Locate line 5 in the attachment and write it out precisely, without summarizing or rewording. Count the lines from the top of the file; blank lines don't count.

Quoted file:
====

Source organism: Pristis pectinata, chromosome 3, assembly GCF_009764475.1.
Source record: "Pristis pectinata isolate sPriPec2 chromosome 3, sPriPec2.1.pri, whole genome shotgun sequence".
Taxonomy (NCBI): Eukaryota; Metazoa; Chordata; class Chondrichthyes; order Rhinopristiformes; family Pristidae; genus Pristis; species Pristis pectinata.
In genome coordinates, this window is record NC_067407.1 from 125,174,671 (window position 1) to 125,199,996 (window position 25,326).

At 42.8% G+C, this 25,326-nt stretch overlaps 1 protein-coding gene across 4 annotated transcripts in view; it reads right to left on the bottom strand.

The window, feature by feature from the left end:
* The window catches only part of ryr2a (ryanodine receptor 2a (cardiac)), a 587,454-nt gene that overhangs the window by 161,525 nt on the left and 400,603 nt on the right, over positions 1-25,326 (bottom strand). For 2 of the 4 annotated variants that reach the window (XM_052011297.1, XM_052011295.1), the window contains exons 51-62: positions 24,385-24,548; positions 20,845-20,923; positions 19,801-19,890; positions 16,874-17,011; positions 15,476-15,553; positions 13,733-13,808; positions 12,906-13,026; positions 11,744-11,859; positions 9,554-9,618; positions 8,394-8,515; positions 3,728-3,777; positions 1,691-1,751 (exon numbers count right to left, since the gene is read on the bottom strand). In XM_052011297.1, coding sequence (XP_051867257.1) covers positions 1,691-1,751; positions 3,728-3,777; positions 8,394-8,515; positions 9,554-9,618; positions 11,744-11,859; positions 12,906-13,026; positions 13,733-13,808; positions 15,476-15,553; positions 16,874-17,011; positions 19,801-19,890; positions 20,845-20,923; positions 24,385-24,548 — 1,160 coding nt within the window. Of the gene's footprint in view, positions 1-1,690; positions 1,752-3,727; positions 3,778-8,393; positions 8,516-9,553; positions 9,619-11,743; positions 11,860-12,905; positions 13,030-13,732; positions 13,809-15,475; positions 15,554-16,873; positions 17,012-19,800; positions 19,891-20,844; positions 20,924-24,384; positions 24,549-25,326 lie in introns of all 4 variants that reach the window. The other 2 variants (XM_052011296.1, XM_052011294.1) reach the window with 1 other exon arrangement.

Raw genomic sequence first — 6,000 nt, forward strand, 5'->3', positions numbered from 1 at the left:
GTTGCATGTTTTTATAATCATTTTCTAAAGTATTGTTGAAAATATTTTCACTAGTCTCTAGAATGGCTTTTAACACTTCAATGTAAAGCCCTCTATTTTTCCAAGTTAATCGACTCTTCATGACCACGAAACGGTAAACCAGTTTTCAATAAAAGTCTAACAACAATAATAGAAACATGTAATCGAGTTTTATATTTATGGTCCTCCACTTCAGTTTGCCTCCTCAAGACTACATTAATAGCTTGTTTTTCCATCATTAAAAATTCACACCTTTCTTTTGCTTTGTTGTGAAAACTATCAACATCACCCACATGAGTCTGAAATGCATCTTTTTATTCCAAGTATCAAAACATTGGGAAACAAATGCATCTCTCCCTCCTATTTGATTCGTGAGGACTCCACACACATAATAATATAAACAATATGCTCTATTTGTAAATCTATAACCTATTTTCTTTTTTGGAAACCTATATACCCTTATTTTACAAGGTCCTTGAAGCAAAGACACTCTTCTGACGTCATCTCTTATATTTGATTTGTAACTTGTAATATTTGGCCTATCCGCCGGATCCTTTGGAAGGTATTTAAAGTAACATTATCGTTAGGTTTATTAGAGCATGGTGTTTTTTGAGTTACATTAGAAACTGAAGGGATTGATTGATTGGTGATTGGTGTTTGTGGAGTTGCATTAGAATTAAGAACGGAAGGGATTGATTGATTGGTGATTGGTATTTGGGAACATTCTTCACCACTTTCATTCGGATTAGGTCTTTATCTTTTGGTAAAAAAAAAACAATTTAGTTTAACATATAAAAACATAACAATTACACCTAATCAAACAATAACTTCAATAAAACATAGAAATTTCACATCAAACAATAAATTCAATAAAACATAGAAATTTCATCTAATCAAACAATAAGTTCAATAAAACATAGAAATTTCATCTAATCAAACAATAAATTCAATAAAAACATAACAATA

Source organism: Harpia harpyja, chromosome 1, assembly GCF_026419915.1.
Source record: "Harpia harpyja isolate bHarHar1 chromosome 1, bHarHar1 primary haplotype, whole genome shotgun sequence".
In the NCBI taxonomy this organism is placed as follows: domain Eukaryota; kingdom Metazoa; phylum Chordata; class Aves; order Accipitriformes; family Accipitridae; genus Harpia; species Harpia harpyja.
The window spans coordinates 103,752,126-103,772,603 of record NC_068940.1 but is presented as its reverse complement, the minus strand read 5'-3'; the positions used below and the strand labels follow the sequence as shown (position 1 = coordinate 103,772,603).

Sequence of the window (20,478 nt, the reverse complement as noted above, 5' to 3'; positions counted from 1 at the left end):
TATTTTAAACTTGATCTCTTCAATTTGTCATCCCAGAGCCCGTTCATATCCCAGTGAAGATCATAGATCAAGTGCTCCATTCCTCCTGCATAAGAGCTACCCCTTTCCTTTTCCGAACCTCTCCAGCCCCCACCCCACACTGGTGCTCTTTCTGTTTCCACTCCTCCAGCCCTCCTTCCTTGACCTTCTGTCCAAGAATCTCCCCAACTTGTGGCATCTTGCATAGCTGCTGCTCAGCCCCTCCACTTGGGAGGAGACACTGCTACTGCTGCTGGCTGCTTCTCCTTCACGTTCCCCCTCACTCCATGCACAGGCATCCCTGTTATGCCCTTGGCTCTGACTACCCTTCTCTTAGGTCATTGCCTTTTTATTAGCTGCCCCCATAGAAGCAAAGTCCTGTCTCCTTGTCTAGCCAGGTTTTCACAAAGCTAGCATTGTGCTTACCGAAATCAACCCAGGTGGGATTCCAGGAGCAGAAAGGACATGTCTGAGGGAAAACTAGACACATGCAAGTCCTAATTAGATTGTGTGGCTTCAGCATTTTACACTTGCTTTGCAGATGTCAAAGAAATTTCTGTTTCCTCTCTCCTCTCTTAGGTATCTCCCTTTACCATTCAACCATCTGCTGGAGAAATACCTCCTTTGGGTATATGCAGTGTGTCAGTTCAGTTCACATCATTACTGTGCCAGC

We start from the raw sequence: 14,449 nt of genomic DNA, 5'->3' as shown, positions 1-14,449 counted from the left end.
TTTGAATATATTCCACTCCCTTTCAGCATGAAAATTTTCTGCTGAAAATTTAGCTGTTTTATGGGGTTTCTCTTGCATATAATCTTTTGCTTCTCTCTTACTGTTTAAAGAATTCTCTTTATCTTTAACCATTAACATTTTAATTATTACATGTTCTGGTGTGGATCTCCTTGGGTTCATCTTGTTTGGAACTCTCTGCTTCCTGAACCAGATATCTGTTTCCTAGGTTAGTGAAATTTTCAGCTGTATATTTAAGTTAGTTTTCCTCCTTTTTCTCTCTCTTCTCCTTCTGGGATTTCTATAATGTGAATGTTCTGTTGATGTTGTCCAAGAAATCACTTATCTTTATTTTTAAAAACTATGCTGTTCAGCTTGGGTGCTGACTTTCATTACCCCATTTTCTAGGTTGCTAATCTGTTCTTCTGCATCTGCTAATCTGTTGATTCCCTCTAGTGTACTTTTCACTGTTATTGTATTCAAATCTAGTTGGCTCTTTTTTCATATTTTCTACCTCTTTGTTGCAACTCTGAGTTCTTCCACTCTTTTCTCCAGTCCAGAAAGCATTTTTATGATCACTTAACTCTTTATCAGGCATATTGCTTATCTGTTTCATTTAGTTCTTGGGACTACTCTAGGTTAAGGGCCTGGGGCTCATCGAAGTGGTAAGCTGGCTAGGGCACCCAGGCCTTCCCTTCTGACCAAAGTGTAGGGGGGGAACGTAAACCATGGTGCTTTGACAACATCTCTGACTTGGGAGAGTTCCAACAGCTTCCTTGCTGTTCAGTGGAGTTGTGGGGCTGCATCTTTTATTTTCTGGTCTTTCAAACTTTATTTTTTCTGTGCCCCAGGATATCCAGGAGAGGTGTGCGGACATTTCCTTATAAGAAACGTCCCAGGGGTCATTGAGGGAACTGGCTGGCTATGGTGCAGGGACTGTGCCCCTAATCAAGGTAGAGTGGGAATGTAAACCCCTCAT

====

At 42.8% G+C, this 25,326-nt stretch overlaps 1 protein-coding gene across 4 annotated transcripts in view; it reads right to left on the bottom strand.